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Column originally published Nov 21, 2006

Small Children Are Often The Healthy Ones

Question: Our nine-year-old son has always been the smallest one in his class. He was 7 1/2 pounds when he was born. After he started walking, he slimmed down and has remained like that until now. He has a good appetite and we always provide nutritious meals at home. He eats all varieties of food, including fruits and vegetables, and our family is not big on fast food. He is not a sick child, but our friends and family are making us nervous. They believe our son is too small and there must be something wrong with him. We took him to our family doctor, who spent a good amount of time examining him and answering our questions. After some additional blood tests, she reassured us that our son is totally healthy. She showed us that although he is small, our son is growing steadily every year along the growth curve. She promised to check him again in a few months. However, our family said that we should have insisted on seeing a paediatrician. We are not sure whether this is necessary or not. Please advise us as to what we should do now.


What you have described tells me that most likely you have a completely healthy, although slim, young son who is smaller than many other boys and girls in his class. There is nothing wrong with that, after all, someone has to be the smallest one!

How big or how small a person is depends on many factors. The greatest one of all is genetics, that is, the genes that parents pass onto their children. If both parents are on the small side, there is a greater chance that their children will be small also. Of course, there are always exceptions to every rule.

Another important factor is nutrition. When there isn’t enough food, especially when a child is growing up, the lack of adequate nutrition can affect a child’s growth. This is the reason why, in many countries, children growing up after the Second World War are taller than their parents because they have had better nutrition.

Just like anything else, there are always exceptions. Children can develop rare tumours which produce too much growth hormone. As a result, they can grow very tall even though their parents may have average height.

On the other hand, there are some children who have medical conditions that make them chronically ill. As a result, they cannot grow and develop like most other children. These conditions include hypothyroidism (not having enough thyroid hormone), severe asthma, cystic fibrosis (a severe lung and intestinal disease), kidney failure, liver disease, as well as other inherited metabolic diseases. In most of these medical conditions, the children are unwell in addition to being small. They fall off the growth curve instead of following it. Most of the time, their illness is so obvious in early life that doctors are able to distinguish them from others who are totally healthy although they are just small.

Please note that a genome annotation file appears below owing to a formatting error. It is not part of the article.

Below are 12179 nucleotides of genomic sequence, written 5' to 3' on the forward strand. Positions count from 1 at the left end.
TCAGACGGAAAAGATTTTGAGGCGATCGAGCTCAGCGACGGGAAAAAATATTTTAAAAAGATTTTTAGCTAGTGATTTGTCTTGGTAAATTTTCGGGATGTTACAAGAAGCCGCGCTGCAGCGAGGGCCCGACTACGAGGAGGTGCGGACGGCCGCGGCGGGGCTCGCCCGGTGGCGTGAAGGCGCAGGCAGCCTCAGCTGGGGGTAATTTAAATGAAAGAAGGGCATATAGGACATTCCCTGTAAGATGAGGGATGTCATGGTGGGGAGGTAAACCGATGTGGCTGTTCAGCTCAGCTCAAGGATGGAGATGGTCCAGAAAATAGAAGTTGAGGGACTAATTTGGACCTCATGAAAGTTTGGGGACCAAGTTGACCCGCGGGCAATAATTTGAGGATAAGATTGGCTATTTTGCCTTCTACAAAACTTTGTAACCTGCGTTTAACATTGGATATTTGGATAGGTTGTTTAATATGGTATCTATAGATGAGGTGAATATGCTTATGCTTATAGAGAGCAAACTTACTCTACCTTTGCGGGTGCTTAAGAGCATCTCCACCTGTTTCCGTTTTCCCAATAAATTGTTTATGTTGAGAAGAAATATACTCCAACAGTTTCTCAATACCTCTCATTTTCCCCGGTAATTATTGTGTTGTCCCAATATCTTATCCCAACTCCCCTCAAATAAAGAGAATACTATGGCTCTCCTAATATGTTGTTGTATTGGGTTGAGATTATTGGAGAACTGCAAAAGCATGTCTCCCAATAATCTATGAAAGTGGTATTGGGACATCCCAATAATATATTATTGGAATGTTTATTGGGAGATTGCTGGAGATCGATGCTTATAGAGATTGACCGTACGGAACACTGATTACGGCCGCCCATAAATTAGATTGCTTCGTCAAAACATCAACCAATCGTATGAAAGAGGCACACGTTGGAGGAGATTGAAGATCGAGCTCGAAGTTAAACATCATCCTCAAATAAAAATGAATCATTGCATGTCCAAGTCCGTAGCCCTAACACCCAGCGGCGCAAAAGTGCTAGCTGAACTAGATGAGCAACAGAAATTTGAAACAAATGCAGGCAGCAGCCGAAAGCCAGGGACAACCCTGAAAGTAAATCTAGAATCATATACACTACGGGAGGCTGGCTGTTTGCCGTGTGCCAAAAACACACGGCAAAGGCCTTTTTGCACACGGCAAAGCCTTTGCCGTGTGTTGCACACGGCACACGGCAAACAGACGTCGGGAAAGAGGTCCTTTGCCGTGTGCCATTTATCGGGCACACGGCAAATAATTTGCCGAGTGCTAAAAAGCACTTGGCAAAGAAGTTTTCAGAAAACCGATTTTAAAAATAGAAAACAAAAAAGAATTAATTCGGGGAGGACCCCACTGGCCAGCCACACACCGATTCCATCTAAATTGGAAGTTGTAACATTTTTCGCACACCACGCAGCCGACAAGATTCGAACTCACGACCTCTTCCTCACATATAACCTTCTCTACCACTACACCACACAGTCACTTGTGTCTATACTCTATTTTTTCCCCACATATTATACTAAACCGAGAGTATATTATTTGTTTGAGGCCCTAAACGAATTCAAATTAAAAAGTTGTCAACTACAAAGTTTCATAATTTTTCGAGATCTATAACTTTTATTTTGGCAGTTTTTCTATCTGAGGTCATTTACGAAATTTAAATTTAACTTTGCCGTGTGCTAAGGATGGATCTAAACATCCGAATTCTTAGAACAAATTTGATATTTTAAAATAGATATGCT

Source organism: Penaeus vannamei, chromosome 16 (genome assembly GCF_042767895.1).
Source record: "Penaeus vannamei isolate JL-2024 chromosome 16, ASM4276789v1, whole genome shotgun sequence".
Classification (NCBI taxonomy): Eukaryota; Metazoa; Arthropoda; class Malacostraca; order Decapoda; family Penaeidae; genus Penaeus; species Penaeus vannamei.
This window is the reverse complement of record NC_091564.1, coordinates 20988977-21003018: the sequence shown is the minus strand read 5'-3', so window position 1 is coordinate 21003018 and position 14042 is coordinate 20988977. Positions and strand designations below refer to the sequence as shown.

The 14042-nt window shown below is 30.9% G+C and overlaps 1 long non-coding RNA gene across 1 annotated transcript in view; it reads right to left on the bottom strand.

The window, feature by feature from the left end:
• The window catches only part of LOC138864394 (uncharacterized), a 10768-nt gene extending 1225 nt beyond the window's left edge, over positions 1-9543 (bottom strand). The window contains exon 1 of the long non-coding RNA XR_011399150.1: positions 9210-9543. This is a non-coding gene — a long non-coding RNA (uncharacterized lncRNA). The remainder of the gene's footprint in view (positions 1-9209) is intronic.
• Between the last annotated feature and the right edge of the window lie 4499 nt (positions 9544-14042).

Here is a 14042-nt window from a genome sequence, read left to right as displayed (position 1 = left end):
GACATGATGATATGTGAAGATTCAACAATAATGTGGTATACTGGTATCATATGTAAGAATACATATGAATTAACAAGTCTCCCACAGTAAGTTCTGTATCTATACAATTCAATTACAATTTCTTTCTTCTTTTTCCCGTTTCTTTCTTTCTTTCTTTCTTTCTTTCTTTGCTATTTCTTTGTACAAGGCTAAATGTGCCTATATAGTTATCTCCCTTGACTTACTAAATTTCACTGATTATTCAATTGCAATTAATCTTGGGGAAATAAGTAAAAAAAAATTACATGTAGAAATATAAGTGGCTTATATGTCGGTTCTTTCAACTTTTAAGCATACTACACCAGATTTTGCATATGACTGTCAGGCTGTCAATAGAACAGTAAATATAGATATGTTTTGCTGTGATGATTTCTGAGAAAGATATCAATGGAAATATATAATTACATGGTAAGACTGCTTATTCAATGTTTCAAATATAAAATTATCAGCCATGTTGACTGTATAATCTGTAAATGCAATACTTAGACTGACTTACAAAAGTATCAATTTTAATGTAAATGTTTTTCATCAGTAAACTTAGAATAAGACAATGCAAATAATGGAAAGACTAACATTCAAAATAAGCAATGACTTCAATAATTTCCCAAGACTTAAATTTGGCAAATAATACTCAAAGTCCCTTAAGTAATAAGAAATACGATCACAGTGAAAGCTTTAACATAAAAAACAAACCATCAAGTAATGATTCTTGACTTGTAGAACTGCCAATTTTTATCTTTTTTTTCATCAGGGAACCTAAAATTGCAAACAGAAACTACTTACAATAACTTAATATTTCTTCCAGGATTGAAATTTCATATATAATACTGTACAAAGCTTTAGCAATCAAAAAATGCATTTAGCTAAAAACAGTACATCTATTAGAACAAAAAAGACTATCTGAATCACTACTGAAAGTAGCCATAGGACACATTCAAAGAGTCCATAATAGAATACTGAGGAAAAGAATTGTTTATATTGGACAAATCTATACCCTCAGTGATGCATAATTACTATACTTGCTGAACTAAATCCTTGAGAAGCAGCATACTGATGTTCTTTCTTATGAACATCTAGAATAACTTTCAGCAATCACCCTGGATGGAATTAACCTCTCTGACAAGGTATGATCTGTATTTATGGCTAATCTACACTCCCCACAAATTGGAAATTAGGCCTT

Another important consideration is that our society has become more overweight and obese in the last few decades. Although we don’t know all the reasons why children are getting bigger and growing faster than ever before, we suspect that this has something to do with their nutrition, and their lack of physical activities. Many families have become too busy and eat out more, often in fast food restaurants, which provide attractive high calorie food that can be ‘super-sized’ with minimal cost.

Many educators have also warned about the danger of reduced physical activities in the school system. In an attempt to cut cost, some school districts have eliminated specially trained physical education teachers. Many elementary and intermediate schools don’t have daily gym classes. Most high schools are listing physical education as an optional course for grade 10 only.

The invention of computers and internet videogames certainly won’t help these children. The amount of time they spend in front of the television, computer, and game console (we call this screen time) far exceeds their body’s need.

The end result of over-nutrition and inactivity is excessive weight gain. Statistics from developed and developing countries around the world show that this phenomenon is everywhere. Because many of the children in your son’s class are likely fairly big (some can be overweight while others can be obese), he would appear to be too small, although he is probably more healthy than many of them.

In over thirty years of medical practice, I have only started seeing children with adult type of diabetes in the last two years. The adult type of diabetes, also called type 2 diabetes, usually occur in children who are overweight or obese.

I want to take this opportunity to warn parents who have overweight or obese children: they have a greater chance of developing diabetes, high blood pressure, kidney disease, as well as heart troubles sooner than other children. You need to reduce their calorie intake and increase their physical activities. Over-nutrition is just as harmful as not having enough food.

Physical activity is as important as your children’s education. Research has shown that children who are active actually learn better. It is important to limit screen time (which includes TV, computer, and games), and send them out to play. Although organized sports are good, walking, running, biking, roller-blading, skate-boarding, throwing a baseball or kicking a soccer ball is just as healthy. Many of us have forgotten about the simple games that we grew up with. May be we can go outside and play with them: this will keep us healthy in our golden years!

Finally, if your doctor is going to follow and monitor your son’s growth and development, he probably won’t need to see a paediatrician, unless if he shows signs of illness or if his growth pattern changes. At that time, your family doctor can certainly refer him to see the paediatrician.